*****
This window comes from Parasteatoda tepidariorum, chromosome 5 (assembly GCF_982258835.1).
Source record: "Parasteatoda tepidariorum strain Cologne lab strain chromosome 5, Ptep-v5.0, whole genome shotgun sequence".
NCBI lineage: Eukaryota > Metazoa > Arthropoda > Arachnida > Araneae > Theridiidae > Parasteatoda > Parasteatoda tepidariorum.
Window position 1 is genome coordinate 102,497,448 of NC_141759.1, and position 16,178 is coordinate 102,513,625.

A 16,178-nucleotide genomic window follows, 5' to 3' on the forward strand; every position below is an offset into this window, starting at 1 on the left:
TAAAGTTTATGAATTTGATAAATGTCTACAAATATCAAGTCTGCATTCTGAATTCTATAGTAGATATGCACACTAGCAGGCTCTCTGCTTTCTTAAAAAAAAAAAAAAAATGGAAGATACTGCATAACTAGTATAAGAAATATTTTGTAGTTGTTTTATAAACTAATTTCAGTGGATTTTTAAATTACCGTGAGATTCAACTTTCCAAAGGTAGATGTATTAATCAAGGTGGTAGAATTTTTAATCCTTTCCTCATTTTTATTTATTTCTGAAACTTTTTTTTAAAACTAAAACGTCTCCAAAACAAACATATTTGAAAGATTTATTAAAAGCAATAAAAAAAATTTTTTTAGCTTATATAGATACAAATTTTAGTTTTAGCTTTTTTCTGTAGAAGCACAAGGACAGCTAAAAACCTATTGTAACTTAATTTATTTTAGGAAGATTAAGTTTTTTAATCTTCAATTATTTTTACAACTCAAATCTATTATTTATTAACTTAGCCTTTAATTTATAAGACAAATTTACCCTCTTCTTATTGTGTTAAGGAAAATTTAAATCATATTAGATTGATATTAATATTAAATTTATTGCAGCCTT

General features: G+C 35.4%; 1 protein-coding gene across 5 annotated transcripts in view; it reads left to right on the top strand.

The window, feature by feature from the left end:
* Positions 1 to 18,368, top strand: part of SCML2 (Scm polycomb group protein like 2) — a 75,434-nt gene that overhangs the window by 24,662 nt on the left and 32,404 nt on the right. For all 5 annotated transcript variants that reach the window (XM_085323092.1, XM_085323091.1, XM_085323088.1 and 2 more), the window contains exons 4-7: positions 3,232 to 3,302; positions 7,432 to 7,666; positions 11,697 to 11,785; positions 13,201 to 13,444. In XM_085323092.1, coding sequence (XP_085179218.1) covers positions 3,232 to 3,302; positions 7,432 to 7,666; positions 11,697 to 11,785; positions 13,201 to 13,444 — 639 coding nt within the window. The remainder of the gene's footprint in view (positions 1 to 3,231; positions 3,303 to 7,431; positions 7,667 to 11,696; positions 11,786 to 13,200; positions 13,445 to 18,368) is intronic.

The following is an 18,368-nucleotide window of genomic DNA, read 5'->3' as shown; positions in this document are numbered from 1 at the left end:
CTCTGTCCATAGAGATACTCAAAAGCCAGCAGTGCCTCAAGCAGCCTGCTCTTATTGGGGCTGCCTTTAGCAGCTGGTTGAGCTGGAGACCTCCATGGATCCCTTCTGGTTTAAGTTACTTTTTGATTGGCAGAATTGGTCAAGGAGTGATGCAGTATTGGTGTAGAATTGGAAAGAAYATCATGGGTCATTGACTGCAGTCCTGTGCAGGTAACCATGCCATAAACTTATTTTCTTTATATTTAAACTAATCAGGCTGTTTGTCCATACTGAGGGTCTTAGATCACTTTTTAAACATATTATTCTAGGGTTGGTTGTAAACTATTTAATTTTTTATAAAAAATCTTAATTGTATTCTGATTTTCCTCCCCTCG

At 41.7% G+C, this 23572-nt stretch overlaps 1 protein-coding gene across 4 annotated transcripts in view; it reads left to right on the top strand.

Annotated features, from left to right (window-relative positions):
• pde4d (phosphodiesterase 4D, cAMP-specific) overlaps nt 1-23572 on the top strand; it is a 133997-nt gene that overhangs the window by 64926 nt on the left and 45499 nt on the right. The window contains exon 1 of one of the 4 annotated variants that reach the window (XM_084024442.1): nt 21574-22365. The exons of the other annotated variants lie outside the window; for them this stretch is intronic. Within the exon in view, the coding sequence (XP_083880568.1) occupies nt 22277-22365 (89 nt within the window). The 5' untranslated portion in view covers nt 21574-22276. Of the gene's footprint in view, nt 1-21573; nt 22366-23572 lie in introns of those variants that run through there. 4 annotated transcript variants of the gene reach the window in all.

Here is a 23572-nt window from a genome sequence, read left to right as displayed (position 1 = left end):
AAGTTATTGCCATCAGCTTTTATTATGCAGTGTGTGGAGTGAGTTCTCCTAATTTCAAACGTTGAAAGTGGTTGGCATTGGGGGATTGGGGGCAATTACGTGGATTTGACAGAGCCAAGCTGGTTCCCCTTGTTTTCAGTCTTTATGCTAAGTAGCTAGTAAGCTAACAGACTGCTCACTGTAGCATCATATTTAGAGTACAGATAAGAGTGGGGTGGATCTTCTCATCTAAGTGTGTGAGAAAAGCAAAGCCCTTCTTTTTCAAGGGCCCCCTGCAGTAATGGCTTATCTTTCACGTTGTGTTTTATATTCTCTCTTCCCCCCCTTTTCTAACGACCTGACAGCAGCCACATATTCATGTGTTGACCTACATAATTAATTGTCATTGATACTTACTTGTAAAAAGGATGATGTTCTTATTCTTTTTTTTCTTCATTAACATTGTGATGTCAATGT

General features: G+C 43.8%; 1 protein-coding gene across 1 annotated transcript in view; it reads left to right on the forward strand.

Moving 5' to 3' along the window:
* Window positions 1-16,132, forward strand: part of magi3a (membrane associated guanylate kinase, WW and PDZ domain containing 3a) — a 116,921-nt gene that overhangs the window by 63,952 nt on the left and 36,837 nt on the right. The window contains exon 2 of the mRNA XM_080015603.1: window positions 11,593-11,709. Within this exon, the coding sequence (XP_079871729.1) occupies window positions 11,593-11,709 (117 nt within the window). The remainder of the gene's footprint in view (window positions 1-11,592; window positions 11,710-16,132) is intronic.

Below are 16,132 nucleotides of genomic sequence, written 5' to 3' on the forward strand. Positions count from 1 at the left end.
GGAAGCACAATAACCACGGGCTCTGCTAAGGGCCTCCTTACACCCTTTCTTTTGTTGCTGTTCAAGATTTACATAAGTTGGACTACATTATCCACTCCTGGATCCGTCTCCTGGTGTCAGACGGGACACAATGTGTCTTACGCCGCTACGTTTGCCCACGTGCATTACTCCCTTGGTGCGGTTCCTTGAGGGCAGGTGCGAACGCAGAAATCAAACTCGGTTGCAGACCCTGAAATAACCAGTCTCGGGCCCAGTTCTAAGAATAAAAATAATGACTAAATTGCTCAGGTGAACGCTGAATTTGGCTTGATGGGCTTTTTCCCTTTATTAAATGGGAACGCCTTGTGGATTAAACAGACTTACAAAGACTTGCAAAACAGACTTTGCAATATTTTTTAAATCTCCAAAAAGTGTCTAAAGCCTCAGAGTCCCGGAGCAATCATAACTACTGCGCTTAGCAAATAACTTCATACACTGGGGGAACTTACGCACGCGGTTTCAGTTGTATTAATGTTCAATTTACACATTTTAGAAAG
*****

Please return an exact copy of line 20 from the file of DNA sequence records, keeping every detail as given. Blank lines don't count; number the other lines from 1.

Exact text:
Below are 16,132 nucleotides of genomic sequence, written 5' to 3' on the forward strand. Positions count from 1 at the left end.